Why Not Just Say ‘No’?
If parents are concerned about their daughters’ appearance, why do they buy clothing they don’t consider appropriate?
That’s not an easy question to answer, parents and experts say.
“There’s been a norm that girls will wear clothes that are more revealing at younger ages than they used to, and parents don’t seem to be stopping it,” says Patricia Dalton, a Washington psychologist who treats Bethesda-area teens. “When kids use the argument that this is what everybody is wearing, [parents] falter.”
“It is difficult for girls, because when they go shopping, that’s what’s being sold,” agrees Lockard, the B-CC principal.
Walt Whitman High School Principal says he has heard that excuse when he calls a parent to report a student who is inappropriately dressed. “The common response is, ‘That’s all they sell in the stores.’ To a common degree that’s true. But they sell lots of other things in stores,” he says.
Experts and educators agree that the issue can be complicated by several factors. Some parents may give in and allow inappropriate clothing because they want to avoid conflict, while others may worry that their daughter won’t be popular if she’s not wearing the same clothes as her friends.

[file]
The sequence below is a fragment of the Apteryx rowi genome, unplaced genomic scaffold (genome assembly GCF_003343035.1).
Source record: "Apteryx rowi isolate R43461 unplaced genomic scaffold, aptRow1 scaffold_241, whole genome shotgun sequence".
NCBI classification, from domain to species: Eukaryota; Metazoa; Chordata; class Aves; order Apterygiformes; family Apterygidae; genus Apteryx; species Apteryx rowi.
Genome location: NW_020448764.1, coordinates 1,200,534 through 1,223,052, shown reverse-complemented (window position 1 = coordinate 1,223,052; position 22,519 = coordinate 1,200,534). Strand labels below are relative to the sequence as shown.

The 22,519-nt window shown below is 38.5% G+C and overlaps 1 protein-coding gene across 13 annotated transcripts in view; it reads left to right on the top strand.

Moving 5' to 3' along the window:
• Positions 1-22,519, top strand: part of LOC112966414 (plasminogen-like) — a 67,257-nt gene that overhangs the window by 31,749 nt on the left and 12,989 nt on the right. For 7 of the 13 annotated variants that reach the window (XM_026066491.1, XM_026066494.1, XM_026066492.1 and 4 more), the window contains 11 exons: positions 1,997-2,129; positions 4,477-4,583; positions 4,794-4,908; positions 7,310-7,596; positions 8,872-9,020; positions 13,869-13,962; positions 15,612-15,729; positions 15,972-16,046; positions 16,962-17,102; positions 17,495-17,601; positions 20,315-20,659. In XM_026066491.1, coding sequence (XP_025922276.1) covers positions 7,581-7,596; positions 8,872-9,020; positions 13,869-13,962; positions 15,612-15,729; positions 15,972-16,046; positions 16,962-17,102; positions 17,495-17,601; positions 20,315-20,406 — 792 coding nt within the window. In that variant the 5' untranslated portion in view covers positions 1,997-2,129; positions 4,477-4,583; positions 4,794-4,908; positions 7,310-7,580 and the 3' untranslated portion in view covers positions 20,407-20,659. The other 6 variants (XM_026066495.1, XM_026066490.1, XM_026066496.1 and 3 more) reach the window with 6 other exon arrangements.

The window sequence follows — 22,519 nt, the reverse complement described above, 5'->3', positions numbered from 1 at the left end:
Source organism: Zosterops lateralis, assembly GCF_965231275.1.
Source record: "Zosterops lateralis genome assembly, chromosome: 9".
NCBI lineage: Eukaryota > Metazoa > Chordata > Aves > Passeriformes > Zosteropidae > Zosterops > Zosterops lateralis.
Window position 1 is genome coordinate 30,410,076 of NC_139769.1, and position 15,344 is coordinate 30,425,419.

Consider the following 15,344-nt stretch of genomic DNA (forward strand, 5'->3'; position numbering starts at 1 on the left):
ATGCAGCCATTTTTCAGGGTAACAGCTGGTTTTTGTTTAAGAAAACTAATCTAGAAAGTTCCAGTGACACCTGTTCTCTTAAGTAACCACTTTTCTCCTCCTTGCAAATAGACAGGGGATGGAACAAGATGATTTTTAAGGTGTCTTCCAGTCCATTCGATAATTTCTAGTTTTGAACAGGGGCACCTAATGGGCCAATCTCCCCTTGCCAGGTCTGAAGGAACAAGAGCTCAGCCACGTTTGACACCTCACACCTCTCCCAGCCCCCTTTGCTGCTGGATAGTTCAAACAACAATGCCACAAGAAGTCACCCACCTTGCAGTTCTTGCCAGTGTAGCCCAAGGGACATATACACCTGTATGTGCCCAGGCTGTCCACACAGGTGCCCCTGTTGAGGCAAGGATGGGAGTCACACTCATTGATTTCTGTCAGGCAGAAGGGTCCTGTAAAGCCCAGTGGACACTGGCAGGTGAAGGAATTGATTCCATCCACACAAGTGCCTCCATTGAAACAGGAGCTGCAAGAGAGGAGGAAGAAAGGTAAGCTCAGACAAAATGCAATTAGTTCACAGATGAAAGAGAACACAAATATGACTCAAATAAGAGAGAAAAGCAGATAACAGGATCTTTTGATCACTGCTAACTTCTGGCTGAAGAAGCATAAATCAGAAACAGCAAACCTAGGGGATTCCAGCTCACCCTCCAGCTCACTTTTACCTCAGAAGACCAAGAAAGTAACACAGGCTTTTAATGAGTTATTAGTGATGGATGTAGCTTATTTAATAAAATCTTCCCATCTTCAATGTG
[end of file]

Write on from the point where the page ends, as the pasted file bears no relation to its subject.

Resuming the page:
Sometimes, parents don’t have a clue what their daughter is actually wearing outside the house, educators and girls say. The parents may have prohibited certain clothing, only to have their daughter change outfits once she leaves home.
Sabrina Chanock, the senior at Sidwell Friends School, says she knows girls who hide their clothing under a big jacket or a sweatshirt when they leave the house, especially if they’re going to a theme party. For one such party, titled “Tennis Hos and Golf Pros,” girls wore “teeny skirts and sports bras,” Sabrina says. “Obviously, parents don’t want to see that.”
To counter the influences of peer pressure and the media, experts say parents need to educate their daughters about the sexual and cultural messages they are receiving and how they fit into their family’s values. Talking with children about media images will help them process what they’re seeing and provide an opportunity to deconstruct those messages, Abrams and Levin say.
“Because sex sells, we parents, more than ever, need to have a presence and be mindful to have values,” Abrams says.
When talking to children, parents should remember that a child’s point of view is different than an adult’s, Levin adds. “Adults need to figure out what kids are thinking, rather than punishing kids for things that make perfect sense because of what they’re exposed to.”
Young, the Silver Spring psychotherapist, says parents also need to keep in mind that, ultimately, battles with their daughters over clothing are an essential part of growing up.
“If it’s not happening on the clothing issue, it will be something else,” Young says. “It’s developmentally necessary for her to push the limits, and developmentally necessary for you to frustrate her.”
Julie Rasicot lives in Silver Spring.